This Quarterly Report on Form 10-Q includes trademarks and registered trademarks of Dynavax Technologies Corporation. Products or service names of other companies mentioned in this Quarterly Report on Form 10-Q may be trademarks or registered trademarks of their respective owners.

 

 

 

3


PART I. FINANCIAL INFORMATION

 

ITEM 1.

FINANCIAL STATEMENTS

Dynavax Technologies Corporation

Condensed Consolidated Balance Sheets

(In thousands, except per share amounts)

 

 

March 31,

 

 

December 31,

 

 

2015

 

 

2014

 

 

(unaudited)

 

 

(Note 1)

 

Assets

 

 

 

 

 

 

 

Current assets:

 

 

 

 

 

 

 

Cash and cash equivalents

$

14,713

 

 

$

49,511

 

Marketable securities available-for-sale

 

82,881

 

 

 

73,141

 

Accounts receivable

 

909

 

 

 

727

 

Prepaid expenses and other current assets

 

3,478

 

 

 

4,058

 

Total current assets

 

101,981

 

 

 

127,437

 

Property and equipment, net

 

7,528

 

 

 

7,924

 

Goodwill

 

2,032

 

 

 

2,277

 

Restricted cash

 

608

 

 

 

632

 

Other assets

 

20

 

 

 

20

 

Total assets

$

112,169

 

 

$

138,290

 

Liabilities and stockholders’ equity

 

 

 

 

 

 

 

Current liabilities:

 

 

 

 

 

 

 

Accounts payable

$

3,272

 

 

$

1,159

 

Accrued research and development

 

7,346

 

 

 

6,938

 

Accrued liabilities

 

3,593

 

 

 

6,317

 

Deferred revenues

 

5,694

 

 

 

5,865

 

Long-term debt, current portion

 

594

 

 

 

-

 

Total current liabilities

 

20,499

 

 

 

20,279

 

Deferred revenues, net of current portion

 

6,599

 

 

 

6,900

 

Long-term debt

 

8,913

 

 

 

9,559

 

Other long-term liabilities

 

1,085

 

 

 

1,070

 

Total liabilities

 

37,096

 

 

 

37,808

 

Commitments and contingencies (Note 4)

 

 

 

 

 

 

 

Stockholders’ equity:

 

 

 

 

 

 

 

Preferred stock: $0.001 par value

 

 

 

 

 

 

 

Authorized: 5,000 shares; Issued and outstanding:

 

 

 

 

 

 

 

Series B Convertible Preferred Stock — 17 shares at March 31, 2015 and 43 at December 31, 2014

-

 

 

 

-

 

Common stock: $0.001 par value; 69,500 shares authorized at March 31, 2015 and December 31, 2014; 28,926 and 26,307 shares issued and outstanding at March 31, 2015 and December 31, 2014, respectively

 

29

 

 

 

26

 

Additional paid-in capital

 

697,149

 

 

 

695,058

 

Accumulated other comprehensive loss

 

(2,955

)

 

 

(1,669

)

Accumulated deficit

 

(619,150

)

 

 

(592,933

)

Total stockholders’ equity

 

75,073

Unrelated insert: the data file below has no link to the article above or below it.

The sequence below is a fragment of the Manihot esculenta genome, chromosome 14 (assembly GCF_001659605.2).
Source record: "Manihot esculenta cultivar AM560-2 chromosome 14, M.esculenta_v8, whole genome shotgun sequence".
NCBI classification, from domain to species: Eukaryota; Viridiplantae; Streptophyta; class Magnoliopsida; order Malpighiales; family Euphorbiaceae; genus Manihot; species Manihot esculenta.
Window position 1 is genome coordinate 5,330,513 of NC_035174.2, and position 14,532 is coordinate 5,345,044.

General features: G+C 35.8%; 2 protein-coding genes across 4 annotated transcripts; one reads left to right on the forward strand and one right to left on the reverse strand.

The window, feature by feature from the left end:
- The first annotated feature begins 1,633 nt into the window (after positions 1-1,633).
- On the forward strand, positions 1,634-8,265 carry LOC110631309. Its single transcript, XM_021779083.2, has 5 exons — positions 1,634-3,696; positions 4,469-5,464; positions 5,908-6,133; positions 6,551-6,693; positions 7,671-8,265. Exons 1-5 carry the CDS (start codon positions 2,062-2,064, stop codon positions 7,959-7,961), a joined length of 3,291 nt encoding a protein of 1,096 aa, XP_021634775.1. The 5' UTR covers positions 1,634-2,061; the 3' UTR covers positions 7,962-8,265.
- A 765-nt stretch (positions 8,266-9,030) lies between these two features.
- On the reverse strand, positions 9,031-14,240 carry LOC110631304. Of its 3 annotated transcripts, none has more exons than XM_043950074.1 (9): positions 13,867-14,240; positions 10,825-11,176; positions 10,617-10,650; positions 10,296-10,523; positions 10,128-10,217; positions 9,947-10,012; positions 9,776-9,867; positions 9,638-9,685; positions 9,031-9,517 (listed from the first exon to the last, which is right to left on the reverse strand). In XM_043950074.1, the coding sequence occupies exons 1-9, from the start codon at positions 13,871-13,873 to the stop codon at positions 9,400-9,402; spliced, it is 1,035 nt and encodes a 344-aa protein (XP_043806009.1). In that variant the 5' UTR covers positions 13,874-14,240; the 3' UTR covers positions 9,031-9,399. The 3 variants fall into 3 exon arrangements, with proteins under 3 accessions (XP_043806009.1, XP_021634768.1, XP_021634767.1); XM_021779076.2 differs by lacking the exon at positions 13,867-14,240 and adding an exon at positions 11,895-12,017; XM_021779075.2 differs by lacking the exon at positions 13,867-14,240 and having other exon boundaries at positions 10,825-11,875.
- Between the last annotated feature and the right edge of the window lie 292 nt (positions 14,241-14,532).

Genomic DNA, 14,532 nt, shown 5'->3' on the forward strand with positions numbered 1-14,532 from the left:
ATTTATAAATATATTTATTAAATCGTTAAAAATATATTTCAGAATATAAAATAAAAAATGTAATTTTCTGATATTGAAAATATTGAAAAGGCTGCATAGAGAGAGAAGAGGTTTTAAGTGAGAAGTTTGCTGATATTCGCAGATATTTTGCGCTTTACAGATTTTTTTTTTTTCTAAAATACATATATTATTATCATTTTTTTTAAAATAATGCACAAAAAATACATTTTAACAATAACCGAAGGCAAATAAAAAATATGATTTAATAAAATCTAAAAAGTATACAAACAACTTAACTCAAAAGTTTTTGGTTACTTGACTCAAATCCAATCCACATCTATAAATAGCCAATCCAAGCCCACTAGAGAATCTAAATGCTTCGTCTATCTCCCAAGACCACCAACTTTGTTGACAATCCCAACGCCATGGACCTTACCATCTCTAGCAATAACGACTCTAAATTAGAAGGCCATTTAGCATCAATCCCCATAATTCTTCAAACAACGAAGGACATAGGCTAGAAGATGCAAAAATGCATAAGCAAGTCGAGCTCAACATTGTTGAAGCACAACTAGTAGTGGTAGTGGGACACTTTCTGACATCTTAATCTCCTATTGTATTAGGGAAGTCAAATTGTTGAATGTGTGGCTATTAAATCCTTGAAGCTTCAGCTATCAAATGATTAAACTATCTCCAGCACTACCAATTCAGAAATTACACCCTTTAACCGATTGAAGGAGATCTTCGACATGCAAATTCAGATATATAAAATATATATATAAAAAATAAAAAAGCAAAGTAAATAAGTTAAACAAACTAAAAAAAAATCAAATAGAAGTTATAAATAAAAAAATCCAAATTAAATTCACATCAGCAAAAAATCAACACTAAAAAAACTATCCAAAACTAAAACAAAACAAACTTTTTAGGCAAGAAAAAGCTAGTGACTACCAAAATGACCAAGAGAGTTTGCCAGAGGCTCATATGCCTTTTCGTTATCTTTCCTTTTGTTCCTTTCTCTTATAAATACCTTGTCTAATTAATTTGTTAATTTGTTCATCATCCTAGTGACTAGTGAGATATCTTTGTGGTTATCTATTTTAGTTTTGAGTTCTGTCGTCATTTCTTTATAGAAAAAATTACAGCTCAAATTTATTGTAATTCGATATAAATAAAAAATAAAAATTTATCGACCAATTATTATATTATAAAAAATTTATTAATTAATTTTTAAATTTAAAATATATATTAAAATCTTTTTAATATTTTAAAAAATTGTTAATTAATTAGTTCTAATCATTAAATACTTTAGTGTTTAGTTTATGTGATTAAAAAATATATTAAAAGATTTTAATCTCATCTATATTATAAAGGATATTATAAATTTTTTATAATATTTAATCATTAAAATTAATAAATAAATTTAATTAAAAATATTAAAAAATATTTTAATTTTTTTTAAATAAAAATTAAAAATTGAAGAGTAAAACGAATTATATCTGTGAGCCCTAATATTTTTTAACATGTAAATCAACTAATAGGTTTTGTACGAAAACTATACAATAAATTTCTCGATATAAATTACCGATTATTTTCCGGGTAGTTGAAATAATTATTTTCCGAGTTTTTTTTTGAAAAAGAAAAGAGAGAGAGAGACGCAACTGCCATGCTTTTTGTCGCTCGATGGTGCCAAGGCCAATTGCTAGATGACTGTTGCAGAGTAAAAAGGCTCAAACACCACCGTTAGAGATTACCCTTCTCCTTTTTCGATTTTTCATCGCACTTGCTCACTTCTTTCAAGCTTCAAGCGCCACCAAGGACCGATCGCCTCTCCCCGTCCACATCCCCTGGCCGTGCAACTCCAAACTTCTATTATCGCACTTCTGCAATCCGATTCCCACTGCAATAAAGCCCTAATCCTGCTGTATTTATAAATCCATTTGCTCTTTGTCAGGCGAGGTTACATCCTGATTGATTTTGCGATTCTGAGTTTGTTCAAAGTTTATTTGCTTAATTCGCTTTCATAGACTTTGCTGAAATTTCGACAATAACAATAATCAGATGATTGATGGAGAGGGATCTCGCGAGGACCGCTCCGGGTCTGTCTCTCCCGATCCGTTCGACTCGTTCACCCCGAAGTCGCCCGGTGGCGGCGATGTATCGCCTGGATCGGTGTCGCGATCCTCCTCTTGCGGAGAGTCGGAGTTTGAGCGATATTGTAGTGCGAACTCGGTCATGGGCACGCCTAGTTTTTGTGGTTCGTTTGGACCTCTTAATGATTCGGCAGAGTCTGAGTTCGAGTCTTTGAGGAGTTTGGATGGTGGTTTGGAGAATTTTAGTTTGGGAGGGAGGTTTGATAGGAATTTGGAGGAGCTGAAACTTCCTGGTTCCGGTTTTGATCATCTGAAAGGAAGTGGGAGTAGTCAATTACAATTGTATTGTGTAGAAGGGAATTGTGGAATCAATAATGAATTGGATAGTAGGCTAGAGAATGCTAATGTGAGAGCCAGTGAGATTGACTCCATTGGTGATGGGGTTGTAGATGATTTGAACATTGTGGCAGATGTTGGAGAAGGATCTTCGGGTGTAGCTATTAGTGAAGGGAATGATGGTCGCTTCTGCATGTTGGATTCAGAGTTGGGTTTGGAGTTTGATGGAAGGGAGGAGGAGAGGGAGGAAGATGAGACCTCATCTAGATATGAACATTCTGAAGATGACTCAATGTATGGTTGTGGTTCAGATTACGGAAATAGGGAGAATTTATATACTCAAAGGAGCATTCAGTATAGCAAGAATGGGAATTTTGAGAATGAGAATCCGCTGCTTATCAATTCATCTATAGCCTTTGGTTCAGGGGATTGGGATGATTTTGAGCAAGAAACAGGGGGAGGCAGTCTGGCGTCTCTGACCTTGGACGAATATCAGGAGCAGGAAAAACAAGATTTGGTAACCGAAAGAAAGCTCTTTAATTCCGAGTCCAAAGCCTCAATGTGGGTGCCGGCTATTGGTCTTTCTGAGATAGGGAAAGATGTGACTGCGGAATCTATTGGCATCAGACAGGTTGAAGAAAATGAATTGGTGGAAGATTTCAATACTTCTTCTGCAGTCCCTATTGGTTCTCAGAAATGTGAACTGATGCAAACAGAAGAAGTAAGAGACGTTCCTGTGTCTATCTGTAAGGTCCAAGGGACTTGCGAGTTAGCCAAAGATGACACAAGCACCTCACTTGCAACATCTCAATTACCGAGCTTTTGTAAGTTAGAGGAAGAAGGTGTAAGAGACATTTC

100,482

 

Total liabilities and stockholders’ equity

$

112,169

 

 

$

138,290

 

See accompanying notes.

 

 

 

4


Dynavax Technologies Corporation

Condensed Consolidated Statements of Operations

(In thousands, except per share amounts)

(Unaudited)

 

 

Three Months Ended March 31,

 

 

2015

 

 

2014

 

Revenues:

 

 

 

 

 

 

 

Collaboration revenue

$

471

 

 

$

2,373

 

Grant revenue

 

148

 

 

 

1,125

 

Service and license revenue

 

8

 

 

 

-

 

Total revenues

 

627

 

 

 

3,498

 

Operating expenses:

 

 

 

 

 

 

 

Research and development

 

22,220

 

 

 

13,231

 

General and administrative

 

4,859

 

 

 

4,157

 

Unoccupied facility expense

 

-

 

 

 

77

 

Total operating expenses

 

27,079

 

 

 

17,465

 

Loss from operations

 

(26,452

)

 

 

(13,967

)

Other income (expense):

 

 

 

 

 

 

 

Interest income

 

27

 

 

 

65

 

Interest expense

 

(247

)

 

 

-

 

Other income, net

 

455

 

 

 

62

 

Net loss

$

(26,217

)

 

$

(13,840

)

Basic and diluted net loss per share

$

(0.97

)

 

$

(0.53

)

Weighted average number of shares used to compute basic and diluted net loss per share

 

27,065

 

 

 

26,283

 

 

 

Dynavax Technologies Corporation

Condensed Consolidated Statements of Comprehensive Loss

(In thousands)

(Unaudited)

 

 

Three Months Ended March 31,

 

 

2015

 

 

2014

 

Net loss

$

(26,217

)

 

$

(13,840

)

Other comprehensive (loss) income:

 

 

 

 

 

 

 

Unrealized gain on marketable securities available-for-sale

 

8

 

 

 

69

 

Cumulative foreign currency translation adjustments

 

(1,294

)

 

 

(9

)

Total other comprehensive (loss) gain

 

(1,286

)

 

 

60

 

Total comprehensive loss

$

(27,503

)

 

$

(13,780

)

 

 

 

 

 

 

 

See accompanying notes.

 

 

 

5


Dynavax Technologies Corporation

Condensed Consolidated Statements of Cash Flows

(In thousands)

(Unaudited)

 

 

Three Months Ended

 

 

March 31,

 

 

2015

 

 

2014

 

Operating activities

 

 

 

 

 

 

 

Net loss

$

(26,217

)

 

$

(13,840

)

Adjustments to reconcile net loss to net cash used in operating activities:

 

 

 

 

 

 

 

Depreciation and amortization

 

335

 

 

 

339

 

Gain on disposal of property and equipment

 

-

 

 

 

(20

)

Accretion of discounts and amortization of premiums of marketable securities

 

171

 

 

 

264

 

Loss on lease

 

-

 

 

 

77

 

Accretion of debt discount related to debt financing

 

(51

)

 

 

-

 

Accretion of end of term payment related to debt financing

 

57

 

 

 

-

 

Stock compensation expense

 

1,954

 

 

 

1,270

 

Changes in operating assets and liabilities:

 

 

 

 

 

 

 

Accounts receivable

 

(182

)

 

 

(103

)